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Torture and mass arrests of Christians in Vietnam

Sunday, January 9, 2005

Location map for the Vietnam

A 25-page briefing paper released by the Human Rights Watch reports torture, mass arrests and increasing persecution of Montagnard Christians in Vietnam's Central Highlands. According to Human Rights Watch there is more extensive use of torture against activists, individuals and religious leaders who have been expelled or returned from Cambodia.

The practice of self-criticism sessions, where Montagnard villagers are forced by officials to renounce Christianity and every political or religious activities in public is common. Human Rights Watch received complaints about these practices at provincies of Dak Lak, Kon Tum, Dak Nong and Gia Lai during 2004.

According to the report, in December, the month of Christmas, police force were engaged in rounding up and arresting dozens of Montagnard Christians and detaining them at district and provincial police stations and prisons throughout the region. The police arrested 129 people between December 12 and 24 in Gia Lai province, one of five provinces in the Central Highlands.

On April 10, 2004, a 25-year-old man was arrested by the police of Dak Nong province. During the interrogation the police officers extracted one of his toe nails, beat him with a rubber baton, broke his front teeth by beating him repeatedly and they intimidated him with a AK-47 rifle. The police officers threatened him by putting a pile of electrical wire in his front but they didn't shock him. Regularly they soak people in water and shock them until they get unconscious.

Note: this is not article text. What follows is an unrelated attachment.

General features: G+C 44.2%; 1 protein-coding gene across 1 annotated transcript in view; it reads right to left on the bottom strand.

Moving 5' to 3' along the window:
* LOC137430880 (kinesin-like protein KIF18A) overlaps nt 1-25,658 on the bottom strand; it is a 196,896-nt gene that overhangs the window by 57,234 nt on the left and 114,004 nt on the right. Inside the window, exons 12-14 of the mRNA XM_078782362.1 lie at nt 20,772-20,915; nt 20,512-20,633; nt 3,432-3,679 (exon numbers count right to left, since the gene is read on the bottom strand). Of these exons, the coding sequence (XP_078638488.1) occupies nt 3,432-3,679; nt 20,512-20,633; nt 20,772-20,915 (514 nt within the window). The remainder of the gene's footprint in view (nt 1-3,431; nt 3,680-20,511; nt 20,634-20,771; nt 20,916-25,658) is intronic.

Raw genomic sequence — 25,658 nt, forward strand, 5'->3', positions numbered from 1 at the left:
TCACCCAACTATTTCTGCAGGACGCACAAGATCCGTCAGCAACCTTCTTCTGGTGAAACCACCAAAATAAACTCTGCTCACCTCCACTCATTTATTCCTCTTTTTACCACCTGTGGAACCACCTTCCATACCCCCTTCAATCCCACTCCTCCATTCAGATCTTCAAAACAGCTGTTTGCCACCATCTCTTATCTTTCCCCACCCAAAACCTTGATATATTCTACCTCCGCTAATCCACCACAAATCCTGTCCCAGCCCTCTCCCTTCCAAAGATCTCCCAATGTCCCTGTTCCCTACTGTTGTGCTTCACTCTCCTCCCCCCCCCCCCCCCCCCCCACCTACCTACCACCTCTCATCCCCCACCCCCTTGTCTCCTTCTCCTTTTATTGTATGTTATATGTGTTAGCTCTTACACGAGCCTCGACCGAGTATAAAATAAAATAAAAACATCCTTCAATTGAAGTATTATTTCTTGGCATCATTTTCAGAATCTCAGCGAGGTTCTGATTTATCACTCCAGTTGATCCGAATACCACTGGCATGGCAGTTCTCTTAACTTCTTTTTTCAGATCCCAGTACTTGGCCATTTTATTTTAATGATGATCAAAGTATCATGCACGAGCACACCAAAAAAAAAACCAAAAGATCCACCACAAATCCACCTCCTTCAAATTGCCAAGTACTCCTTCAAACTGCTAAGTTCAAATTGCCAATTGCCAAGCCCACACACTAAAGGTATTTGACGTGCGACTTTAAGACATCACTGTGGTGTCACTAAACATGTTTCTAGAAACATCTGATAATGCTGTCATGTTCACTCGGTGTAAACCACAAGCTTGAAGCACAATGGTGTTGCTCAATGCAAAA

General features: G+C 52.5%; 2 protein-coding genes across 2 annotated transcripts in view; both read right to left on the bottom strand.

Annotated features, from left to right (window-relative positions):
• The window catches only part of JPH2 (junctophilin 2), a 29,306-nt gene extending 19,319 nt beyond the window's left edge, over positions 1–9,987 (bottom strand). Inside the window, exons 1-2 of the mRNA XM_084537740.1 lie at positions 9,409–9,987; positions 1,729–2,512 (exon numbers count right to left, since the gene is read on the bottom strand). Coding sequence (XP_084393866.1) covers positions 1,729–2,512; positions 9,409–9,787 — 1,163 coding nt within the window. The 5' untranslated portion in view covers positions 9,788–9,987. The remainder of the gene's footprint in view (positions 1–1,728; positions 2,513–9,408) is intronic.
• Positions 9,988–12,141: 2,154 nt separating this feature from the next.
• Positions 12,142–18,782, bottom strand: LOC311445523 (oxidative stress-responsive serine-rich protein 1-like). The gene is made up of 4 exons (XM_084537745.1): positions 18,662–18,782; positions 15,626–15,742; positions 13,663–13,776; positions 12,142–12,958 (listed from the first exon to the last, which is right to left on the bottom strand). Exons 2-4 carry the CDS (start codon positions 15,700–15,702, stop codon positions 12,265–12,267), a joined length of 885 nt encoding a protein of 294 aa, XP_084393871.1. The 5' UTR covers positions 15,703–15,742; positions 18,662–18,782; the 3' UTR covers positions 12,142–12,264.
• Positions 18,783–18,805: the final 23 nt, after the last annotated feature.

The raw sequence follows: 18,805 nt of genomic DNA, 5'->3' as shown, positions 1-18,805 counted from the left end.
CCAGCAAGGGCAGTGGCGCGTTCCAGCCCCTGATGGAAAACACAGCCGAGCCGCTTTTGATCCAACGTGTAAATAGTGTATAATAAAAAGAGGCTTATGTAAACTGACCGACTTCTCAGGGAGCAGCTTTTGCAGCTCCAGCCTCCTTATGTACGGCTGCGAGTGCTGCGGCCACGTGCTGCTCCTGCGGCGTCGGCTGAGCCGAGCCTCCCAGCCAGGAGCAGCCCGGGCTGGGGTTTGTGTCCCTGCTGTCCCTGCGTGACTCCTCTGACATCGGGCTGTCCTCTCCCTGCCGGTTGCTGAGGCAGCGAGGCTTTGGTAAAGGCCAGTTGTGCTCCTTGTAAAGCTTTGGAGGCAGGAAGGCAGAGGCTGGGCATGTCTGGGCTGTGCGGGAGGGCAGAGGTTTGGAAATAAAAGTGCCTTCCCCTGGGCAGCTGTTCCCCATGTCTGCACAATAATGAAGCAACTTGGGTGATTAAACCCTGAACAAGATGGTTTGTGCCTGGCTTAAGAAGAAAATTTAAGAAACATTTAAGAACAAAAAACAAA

A man who described himself as a activist with the Dega church movement described his arrest and torture by police in Dark Doa district in March 2003:I was on my way to another village with my little boy to attend a wedding when they arrested me. They took me to the district police station, where they blindfolded me. They sat me in a chair and forced me to hold my hands up in the air for almost seven hours. Policemen on either side of me twisted pens between my fingers and beat my feet with a wooden stick. At the same time they jabbed me in the ribs with their hands. The worst part was that they forced my three-year-old son to sit on my lap the entire time, even though he was crying uncontrollably.

Dak Nong, a church elder from Cu Jut district said authorities have recorded members of his village church committee delivering bibles to officials. Nong said that the video was used later in television in a false report: when it was shown on television the announcer said we were voluntarily giving up the bibles. In fact, we were forced.

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